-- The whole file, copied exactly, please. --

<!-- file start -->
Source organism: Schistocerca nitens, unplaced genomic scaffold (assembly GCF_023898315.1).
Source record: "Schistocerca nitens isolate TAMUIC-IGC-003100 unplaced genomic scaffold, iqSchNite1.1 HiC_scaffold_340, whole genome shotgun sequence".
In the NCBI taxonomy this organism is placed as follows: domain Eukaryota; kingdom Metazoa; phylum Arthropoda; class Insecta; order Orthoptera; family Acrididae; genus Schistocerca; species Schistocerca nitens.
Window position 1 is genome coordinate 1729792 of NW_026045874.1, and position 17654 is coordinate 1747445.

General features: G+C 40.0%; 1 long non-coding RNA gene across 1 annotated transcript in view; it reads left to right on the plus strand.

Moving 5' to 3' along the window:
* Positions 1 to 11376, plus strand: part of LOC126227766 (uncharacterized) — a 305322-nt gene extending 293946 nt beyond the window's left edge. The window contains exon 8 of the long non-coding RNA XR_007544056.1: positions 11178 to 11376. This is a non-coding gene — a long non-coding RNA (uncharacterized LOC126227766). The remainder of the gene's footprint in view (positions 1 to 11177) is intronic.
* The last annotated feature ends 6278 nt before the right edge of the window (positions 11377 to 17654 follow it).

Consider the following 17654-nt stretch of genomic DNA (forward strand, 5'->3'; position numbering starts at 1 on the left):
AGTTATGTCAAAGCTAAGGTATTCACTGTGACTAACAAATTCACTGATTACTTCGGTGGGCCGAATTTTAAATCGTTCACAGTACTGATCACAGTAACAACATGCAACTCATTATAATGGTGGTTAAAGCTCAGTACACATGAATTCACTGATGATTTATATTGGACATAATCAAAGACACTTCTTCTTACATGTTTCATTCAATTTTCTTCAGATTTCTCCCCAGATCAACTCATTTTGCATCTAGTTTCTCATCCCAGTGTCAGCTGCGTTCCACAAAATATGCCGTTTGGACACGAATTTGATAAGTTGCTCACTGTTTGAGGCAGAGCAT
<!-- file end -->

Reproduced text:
Source organism: Schistocerca nitens, unplaced genomic scaffold (assembly GCF_023898315.1).
Source record: "Schistocerca nitens isolate TAMUIC-IGC-003100 unplaced genomic scaffold, iqSchNite1.1 HiC_scaffold_340, whole genome shotgun sequence".
In the NCBI taxonomy this organism is placed as follows: domain Eukaryota; kingdom Metazoa; phylum Arthropoda; class Insecta; order Orthoptera; family Acrididae; genus Schistocerca; species Schistocerca nitens.
Window position 1 is genome coordinate 1729792 of NW_026045874.1, and position 17654 is coordinate 1747445.

General features: G+C 40.0%; 1 long non-coding RNA gene across 1 annotated transcript in view; it reads left to right on the plus strand.

Moving 5' to 3' along the window:
* Positions 1 to 11376, plus strand: part of LOC126227766 (uncharacterized) — a 305322-nt gene extending 293946 nt beyond the window's left edge. The window contains exon 8 of the long non-coding RNA XR_007544056.1: positions 11178 to 11376. This is a non-coding gene — a long non-coding RNA (uncharacterized LOC126227766). The remainder of the gene's footprint in view (positions 1 to 11177) is intronic.
* The last annotated feature ends 6278 nt before the right edge of the window (positions 11377 to 17654 follow it).

Consider the following 17654-nt stretch of genomic DNA (forward strand, 5'->3'; position numbering starts at 1 on the left):
AGTTATGTCAAAGCTAAGGTATTCACTGTGACTAACAAATTCACTGATTACTTCGGTGGGCCGAATTTTAAATCGTTCACAGTACTGATCACAGTAACAACATGCAACTCATTATAATGGTGGTTAAAGCTCAGTACACATGAATTCACTGATGATTTATATTGGACATAATCAAAGACACTTCTTCTTACATGTTTCATTCAATTTTCTTCAGATTTCTCCCCAGATCAACTCATTTTGCATCTAGTTTCTCATCCCAGTGTCAGCTGCGTTCCACAAAATATGCCGTTTGGACACGAATTTGATAAGTTGCTCACTGTTTGAGGCAGAGCAT